After my father died, I found some Series E and EE bonds not mentioned in his will. Some have matured and some will mature in the next few years. How can I distribute the bonds to his beneficiaries with the least amount of taxes on the interest? He died in November 2015.
Interest on E and EE bonds is exempt from state and local taxes, but subject to federal tax, which can be deferred, but only until the bonds mature, are cashed or change ownership.
The best tax strategy in situations like yours is often to report accumulated untaxed bond interest on the decedent’s final income tax return, because it may be taxed at a low rate if he had relatively modest income, and/or it may be offset by medical expenses. But April 15, 2016, was the deadline for filing your father’s final tax return. The election to declare this bond interest on a final return must be made when the return is filed. It can’t be reported on an amended return.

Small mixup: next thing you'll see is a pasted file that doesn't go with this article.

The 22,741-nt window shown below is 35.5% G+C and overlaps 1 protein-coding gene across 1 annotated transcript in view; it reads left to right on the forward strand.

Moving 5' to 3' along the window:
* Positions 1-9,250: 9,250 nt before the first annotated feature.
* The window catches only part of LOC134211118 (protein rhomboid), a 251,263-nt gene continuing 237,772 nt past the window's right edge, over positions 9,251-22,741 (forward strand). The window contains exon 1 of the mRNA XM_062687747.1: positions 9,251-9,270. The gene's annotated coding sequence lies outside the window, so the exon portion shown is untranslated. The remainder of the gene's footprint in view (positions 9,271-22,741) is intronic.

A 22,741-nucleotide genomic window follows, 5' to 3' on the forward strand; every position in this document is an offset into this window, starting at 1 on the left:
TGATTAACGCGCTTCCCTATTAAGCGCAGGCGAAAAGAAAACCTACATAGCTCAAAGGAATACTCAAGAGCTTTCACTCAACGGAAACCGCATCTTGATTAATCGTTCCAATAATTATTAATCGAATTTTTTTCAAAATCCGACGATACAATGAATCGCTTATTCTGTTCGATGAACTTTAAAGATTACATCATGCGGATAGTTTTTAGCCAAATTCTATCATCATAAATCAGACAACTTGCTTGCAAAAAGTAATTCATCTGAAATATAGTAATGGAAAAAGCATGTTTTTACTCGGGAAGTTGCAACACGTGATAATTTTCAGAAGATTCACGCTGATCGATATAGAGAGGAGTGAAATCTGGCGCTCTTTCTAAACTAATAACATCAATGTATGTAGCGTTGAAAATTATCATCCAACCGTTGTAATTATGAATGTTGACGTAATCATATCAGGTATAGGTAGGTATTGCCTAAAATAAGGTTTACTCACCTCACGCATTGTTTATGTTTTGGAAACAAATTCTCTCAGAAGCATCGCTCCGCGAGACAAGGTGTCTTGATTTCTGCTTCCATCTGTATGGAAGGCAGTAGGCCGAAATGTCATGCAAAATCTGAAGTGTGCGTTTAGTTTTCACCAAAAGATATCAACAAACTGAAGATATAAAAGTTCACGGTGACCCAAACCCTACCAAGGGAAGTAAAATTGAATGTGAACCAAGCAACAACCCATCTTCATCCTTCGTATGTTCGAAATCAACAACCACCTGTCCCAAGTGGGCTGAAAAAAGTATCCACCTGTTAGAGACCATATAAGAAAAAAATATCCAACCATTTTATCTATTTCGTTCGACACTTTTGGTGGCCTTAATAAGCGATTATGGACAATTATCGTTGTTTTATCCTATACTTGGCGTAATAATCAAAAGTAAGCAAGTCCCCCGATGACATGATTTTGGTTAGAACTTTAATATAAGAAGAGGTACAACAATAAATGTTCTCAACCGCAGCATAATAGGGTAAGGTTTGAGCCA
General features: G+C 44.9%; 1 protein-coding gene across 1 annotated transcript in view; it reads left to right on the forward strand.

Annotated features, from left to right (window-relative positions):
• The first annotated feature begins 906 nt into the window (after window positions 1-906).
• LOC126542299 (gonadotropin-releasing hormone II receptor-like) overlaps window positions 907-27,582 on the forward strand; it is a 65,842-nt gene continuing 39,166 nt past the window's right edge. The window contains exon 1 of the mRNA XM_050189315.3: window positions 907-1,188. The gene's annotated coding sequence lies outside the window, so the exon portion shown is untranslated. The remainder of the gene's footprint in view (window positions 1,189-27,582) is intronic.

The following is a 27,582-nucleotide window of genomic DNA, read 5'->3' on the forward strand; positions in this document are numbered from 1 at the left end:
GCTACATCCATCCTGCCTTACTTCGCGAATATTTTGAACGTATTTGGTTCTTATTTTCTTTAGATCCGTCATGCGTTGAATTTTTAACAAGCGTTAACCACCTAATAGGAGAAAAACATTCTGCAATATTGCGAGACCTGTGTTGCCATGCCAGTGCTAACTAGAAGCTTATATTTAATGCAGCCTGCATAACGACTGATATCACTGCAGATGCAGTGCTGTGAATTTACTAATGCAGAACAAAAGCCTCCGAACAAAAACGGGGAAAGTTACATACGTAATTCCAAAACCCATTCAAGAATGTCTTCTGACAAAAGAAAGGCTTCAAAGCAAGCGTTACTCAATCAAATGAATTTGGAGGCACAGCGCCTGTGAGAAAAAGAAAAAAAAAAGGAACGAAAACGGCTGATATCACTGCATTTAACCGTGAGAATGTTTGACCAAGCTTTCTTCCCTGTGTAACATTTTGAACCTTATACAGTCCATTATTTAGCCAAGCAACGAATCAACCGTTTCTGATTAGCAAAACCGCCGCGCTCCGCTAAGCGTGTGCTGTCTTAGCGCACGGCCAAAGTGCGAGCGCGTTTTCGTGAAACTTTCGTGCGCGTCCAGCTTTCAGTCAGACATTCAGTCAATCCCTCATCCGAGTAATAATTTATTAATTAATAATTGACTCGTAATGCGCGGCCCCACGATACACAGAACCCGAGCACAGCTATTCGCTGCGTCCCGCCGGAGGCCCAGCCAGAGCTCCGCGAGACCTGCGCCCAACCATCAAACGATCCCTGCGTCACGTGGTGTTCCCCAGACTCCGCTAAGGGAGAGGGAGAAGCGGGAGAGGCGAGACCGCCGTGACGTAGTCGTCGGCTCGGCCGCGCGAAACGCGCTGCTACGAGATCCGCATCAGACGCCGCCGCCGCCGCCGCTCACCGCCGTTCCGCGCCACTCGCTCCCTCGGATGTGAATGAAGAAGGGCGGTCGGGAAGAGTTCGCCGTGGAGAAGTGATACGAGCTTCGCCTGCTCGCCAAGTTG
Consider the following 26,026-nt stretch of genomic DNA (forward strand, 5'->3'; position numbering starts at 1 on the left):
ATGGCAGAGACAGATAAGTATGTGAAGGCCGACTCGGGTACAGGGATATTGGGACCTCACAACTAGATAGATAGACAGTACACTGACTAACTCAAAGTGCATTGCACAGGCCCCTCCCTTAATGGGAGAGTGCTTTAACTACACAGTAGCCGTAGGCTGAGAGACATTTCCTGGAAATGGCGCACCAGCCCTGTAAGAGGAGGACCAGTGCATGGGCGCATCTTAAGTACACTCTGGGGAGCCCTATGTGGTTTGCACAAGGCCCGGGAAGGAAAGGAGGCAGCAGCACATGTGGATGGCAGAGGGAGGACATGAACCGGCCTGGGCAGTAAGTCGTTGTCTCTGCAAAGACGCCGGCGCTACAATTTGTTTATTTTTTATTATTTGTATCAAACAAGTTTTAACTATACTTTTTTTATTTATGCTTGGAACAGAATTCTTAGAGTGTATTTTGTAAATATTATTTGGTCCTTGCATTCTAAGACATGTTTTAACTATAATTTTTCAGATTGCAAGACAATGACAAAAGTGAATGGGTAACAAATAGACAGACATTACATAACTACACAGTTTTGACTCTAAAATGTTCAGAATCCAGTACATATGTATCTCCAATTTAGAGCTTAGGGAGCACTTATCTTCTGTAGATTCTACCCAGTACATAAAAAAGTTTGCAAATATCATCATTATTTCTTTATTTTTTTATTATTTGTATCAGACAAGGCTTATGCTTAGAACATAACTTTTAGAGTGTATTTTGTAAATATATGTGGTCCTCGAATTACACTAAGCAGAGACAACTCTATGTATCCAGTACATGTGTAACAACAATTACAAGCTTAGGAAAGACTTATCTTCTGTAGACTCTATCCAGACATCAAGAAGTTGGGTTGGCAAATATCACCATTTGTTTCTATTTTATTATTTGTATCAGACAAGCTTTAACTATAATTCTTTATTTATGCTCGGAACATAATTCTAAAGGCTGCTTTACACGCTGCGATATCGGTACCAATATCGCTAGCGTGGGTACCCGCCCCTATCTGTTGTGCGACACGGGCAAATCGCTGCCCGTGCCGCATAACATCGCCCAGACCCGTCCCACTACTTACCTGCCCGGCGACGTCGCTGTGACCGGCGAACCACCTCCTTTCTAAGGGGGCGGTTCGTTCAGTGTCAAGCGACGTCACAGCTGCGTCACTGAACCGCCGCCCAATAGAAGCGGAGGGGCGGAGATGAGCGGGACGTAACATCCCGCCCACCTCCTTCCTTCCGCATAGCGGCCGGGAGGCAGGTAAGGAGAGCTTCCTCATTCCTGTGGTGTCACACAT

His beneficiaries therefore must pay the taxes, at their own rates, on any untaxed interest that accrued both before and since your father’s death. They must cash the matured bonds. They can also cash the bonds that haven’t matured; alternatively, they can have those bonds reissued in their own names. As new owners, they could then defer taxes on the interest earned between a bond’s reissue and its maturity date. Before making a decision, the heirs should check the bonds’ value, current interest rates and redemption dates by entering their series denominations, serial numbers, and issue dates in the Savings Bond Calculator at treasurydirect.gov.
THE BOTTOM LINE Any taxes on savings bond interest that weren’t paid by the original owner must be paid by the beneficiaries.
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